The actress is speaking Vietnamese but is obviously reciting the script and not a native speaker (the pimp is). She is not able to make most of the intonations sufficiently clear along with an off tempo. Thus you cannot easily understand what she's saying. It doesn't sound Viet at all upon first listening.
After a couple of tries with the context ...
Translating between languages is difficult, including whether to modify the gender of words that are translated.
In the English language, the original language of the movie Captain Marvel, many titles of jobs and ranks have a single non gendered form, even though those jobs and ranks may have been originally used only by males.
I'm afraid there is no "single original language". Actors performed using each one their own original language and then the movie was dubbed in the countries as necessary: in Italy, the English and Spanish actors, in the U.S. the Spanish actors and so on. Not even in the Italian version the lips are always synced so it's the same situation for everyone.
I am a translator who translated a couple of films into Russian, namely, Kevin Smith's Red State and Ralph Fiennes' Coriolanus.
The "Red State" wasn't accompanied by a transcript. "Coriolanus" was—probably because it's much more serious material (Shakespeare word-for-word, though sentences were constructed out of parts of sentences that are used in the play,...
There is strong evidence that he says something along the lines of: "Thank you, thank you very much".
The script (if we assume it is legit) differs from the scene in some significant points, which seems to indicate that part of that scene was either improvised or rewritten on set.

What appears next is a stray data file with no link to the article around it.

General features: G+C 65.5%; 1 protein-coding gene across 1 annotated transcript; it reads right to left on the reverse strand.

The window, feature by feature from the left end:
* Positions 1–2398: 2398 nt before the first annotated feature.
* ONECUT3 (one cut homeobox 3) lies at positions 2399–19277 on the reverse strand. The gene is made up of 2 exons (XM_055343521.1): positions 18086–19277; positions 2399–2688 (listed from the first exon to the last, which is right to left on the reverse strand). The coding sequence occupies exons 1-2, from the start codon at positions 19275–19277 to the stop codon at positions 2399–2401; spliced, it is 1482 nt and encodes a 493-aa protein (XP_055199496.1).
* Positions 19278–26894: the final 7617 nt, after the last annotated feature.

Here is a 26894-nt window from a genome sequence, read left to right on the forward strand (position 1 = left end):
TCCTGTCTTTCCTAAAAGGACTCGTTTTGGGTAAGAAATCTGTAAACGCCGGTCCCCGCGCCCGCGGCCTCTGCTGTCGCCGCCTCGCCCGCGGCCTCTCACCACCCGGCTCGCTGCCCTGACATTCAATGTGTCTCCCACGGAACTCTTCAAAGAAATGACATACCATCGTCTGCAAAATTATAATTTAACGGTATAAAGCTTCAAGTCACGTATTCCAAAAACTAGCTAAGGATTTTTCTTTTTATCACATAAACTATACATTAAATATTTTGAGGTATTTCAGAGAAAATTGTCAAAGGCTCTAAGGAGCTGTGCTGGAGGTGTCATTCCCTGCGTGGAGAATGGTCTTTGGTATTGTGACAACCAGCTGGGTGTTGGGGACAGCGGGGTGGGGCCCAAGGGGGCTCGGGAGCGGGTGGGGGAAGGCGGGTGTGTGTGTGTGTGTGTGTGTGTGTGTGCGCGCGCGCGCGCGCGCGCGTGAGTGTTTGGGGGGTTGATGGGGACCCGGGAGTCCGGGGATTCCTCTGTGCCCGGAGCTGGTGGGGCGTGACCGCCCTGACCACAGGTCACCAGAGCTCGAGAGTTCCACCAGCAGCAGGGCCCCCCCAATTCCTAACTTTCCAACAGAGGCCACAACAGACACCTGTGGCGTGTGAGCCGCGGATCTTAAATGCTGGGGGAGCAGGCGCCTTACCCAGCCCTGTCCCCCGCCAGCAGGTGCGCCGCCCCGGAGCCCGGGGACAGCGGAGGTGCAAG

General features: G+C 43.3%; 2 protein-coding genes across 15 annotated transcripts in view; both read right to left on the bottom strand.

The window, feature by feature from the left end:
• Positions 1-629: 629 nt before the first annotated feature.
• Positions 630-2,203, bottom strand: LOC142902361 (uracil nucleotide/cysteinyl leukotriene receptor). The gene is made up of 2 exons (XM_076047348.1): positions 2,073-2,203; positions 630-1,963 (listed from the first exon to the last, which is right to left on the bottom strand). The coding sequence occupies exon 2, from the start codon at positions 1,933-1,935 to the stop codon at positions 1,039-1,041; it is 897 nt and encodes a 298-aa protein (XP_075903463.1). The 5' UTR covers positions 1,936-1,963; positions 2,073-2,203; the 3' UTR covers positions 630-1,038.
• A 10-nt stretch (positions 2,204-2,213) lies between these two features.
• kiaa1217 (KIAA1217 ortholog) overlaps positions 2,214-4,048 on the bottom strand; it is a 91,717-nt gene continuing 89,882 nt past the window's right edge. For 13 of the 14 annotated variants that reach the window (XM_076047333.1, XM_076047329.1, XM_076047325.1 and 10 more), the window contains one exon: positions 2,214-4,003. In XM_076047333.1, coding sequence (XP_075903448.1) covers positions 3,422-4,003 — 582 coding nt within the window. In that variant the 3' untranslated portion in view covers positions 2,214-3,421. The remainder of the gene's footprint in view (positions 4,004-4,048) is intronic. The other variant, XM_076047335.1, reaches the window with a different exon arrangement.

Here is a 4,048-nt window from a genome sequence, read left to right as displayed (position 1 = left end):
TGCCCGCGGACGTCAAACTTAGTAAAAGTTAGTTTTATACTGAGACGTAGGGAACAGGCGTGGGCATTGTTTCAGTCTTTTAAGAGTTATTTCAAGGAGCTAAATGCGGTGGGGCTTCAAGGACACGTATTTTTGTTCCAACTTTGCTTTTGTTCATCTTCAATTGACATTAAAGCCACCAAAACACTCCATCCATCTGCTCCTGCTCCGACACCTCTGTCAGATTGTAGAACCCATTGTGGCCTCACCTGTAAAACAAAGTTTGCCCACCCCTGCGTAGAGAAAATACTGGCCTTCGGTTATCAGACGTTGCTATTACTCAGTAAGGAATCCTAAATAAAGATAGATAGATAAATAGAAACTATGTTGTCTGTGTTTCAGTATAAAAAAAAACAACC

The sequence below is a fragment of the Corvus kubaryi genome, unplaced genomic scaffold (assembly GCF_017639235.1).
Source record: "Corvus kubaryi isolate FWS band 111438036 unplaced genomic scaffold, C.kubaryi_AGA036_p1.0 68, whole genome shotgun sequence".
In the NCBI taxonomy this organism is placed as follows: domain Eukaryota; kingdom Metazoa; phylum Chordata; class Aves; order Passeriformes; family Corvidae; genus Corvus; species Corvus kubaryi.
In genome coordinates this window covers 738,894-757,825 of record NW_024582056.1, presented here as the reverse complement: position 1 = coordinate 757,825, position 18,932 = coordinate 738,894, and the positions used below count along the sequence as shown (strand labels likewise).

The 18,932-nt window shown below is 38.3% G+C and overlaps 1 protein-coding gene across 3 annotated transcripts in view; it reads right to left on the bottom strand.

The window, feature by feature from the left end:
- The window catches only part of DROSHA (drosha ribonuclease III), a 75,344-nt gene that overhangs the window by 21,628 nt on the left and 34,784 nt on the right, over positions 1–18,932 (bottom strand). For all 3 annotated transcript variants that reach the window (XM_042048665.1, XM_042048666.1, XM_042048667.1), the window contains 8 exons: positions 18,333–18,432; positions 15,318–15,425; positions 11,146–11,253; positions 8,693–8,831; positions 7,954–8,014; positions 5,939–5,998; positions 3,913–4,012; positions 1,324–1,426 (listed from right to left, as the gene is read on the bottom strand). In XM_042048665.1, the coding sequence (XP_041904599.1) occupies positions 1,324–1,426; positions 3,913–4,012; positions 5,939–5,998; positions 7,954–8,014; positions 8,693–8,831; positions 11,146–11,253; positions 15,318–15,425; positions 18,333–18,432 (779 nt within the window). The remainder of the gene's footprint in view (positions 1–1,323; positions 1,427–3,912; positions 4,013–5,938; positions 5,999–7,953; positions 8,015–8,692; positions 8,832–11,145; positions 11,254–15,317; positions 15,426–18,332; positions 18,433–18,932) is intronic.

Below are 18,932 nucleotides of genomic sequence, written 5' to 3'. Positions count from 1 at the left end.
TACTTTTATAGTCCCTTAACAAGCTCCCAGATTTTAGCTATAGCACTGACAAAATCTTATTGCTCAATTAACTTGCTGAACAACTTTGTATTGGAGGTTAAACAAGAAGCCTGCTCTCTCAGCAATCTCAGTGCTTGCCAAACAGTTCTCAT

WILLIE: (quietly) God, I ...
Evidently the language is Norse, possibly an older dialect (the source I have on that doesn't seem very reliable to me).
As noted in the comments bellow, when plugged into Google Translate, the detected language is Icelandic.
Unless someone familiar with either language can confirm for sure, this is about the best I can find at the moment.
The line from ...
Here is the best I could find :
SOLLOZZO: “I’m sorry…”
MICHAEL: “Leave it alone.” ( or ) “Forget about it.”
SOLLOZZO: “What happened to your father was business. I have much respect for your father. But your father, his thinking is old-fashioned. You must understand why I had to do that.”
MICHAEL: “I understand those things…”
I'm sitting in front of the movie right now. The only foreign words he says to the locals in this scene are "Istuti" and "Bohoma istuti", which mean "Thank you" and "Thank you very much" respectively in Sinhala. Are those the words you meant? Or maybe there's an extended version I'm unaware of?
EDIT: And I think atticae's assumption is correct. As his ...
Doc: In vino veritas.
Ringo: Age quod agis.
Doc: Credat Judaeus Apella, non ego.
Ringo: Iuventus stultorum magister.
Doc: In pace requiescat.
The literal meaning is
Doc: In wine there is truth.
Ringo: Do what you’re doing.
Doc: Let the Jew Apella believe it, not I.
Ringo: Youth is the teacher of fools.
Doc: Rest in ...
One-liner: Military ranks in the Portuguese Language (applies to almost all countries, including Portugal and Brazil) do not have a female lexical gender. Even if the holder of the rank is female, the rank is referred to using the male lexical gender.
In Brazil the movie was called "Capitã Marvel" (incorrect in the formal language) because the Mouse execs ...
The movie's producers are responsible for each title. There are several considerations:
How well they believe a title will attract an audience
Whether the title resembles any title ever used before in that region
How well the title matches the movie's content based on cultural traditions in that market
The title is one of the most important aspects of ...
According to the IMDb trivia section for the movie:
The "beautiful old Guatemalan love song" sung by Javier to Paula translates to:
When I clean my room
I can't find anything
Where are you going in such a hurry
To the soccer game.
Jane Lynch has ...
Looks like someone else thought about this and created a website.
There should be a translation for all the phrases used in Firefly. You can search by title or by phrase.
Chinese translations with standard Hanyu Pinyin romanization and Chinese characters for Firefly the TV series and Serenity the movie and comic books
All of those shows you listed were created in the USA for America by Americans. Given that, you have to realize that very, very few Americans know German.
I'm talking less than half a percent of the country (< 0.5%) . Even worse, a large number of those speakers are Amish or Mennonites, who are not very likely to go buy a ticket to a Die Hard movie.